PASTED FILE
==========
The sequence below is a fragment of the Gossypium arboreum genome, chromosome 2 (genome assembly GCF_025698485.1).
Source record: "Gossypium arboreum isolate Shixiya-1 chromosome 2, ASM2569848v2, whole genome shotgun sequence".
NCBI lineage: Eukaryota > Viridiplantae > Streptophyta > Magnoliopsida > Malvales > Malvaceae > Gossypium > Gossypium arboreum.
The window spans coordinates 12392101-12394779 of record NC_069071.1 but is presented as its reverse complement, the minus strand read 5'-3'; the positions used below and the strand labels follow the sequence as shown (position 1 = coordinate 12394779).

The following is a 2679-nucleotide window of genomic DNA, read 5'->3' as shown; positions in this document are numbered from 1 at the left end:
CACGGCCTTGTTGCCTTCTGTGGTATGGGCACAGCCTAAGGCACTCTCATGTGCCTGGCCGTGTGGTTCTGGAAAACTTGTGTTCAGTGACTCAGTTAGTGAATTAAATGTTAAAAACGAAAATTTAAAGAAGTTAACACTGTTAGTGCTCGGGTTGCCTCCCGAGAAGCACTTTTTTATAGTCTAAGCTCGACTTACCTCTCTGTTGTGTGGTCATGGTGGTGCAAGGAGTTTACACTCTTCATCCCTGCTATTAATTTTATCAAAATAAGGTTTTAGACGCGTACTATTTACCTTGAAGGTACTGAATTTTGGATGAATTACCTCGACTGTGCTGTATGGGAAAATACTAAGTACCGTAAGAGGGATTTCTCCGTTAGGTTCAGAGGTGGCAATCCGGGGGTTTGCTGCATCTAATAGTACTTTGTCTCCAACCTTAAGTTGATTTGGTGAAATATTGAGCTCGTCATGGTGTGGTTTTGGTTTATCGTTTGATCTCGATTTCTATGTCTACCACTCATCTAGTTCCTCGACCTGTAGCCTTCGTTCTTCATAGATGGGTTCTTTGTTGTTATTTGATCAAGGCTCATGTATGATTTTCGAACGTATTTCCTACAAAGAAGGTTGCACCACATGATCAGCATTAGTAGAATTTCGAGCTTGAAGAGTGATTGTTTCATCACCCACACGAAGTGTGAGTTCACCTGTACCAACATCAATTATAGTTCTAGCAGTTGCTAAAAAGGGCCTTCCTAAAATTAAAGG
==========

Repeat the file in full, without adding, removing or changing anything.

The sequence below is a fragment of the Gossypium arboreum genome, chromosome 2 (genome assembly GCF_025698485.1).
Source record: "Gossypium arboreum isolate Shixiya-1 chromosome 2, ASM2569848v2, whole genome shotgun sequence".
NCBI lineage: Eukaryota > Viridiplantae > Streptophyta > Magnoliopsida > Malvales > Malvaceae > Gossypium > Gossypium arboreum.
The window spans coordinates 12392101-12394779 of record NC_069071.1 but is presented as its reverse complement, the minus strand read 5'-3'; the positions used below and the strand labels follow the sequence as shown (position 1 = coordinate 12394779).

The following is a 2679-nucleotide window of genomic DNA, read 5'->3' as shown; positions in this document are numbered from 1 at the left end:
CACGGCCTTGTTGCCTTCTGTGGTATGGGCACAGCCTAAGGCACTCTCATGTGCCTGGCCGTGTGGTTCTGGAAAACTTGTGTTCAGTGACTCAGTTAGTGAATTAAATGTTAAAAACGAAAATTTAAAGAAGTTAACACTGTTAGTGCTCGGGTTGCCTCCCGAGAAGCACTTTTTTATAGTCTAAGCTCGACTTACCTCTCTGTTGTGTGGTCATGGTGGTGCAAGGAGTTTACACTCTTCATCCCTGCTATTAATTTTATCAAAATAAGGTTTTAGACGCGTACTATTTACCTTGAAGGTACTGAATTTTGGATGAATTACCTCGACTGTGCTGTATGGGAAAATACTAAGTACCGTAAGAGGGATTTCTCCGTTAGGTTCAGAGGTGGCAATCCGGGGGTTTGCTGCATCTAATAGTACTTTGTCTCCAACCTTAAGTTGATTTGGTGAAATATTGAGCTCGTCATGGTGTGGTTTTGGTTTATCGTTTGATCTCGATTTCTATGTCTACCACTCATCTAGTTCCTCGACCTGTAGCCTTCGTTCTTCATAGATGGGTTCTTTGTTGTTATTTGATCAAGGCTCATGTATGATTTTCGAACGTATTTCCTACAAAGAAGGTTGCACCACATGATCAGCATTAGTAGAATTTCGAGCTTGAAGAGTGATTGTTTCATCACCCACACGAAGTGTGAGTTCACCTGTACCAACATCAATTATAGTTCTAGCAGTTGCTAAAAAGGGCCTTCCTAAAATTAAAGG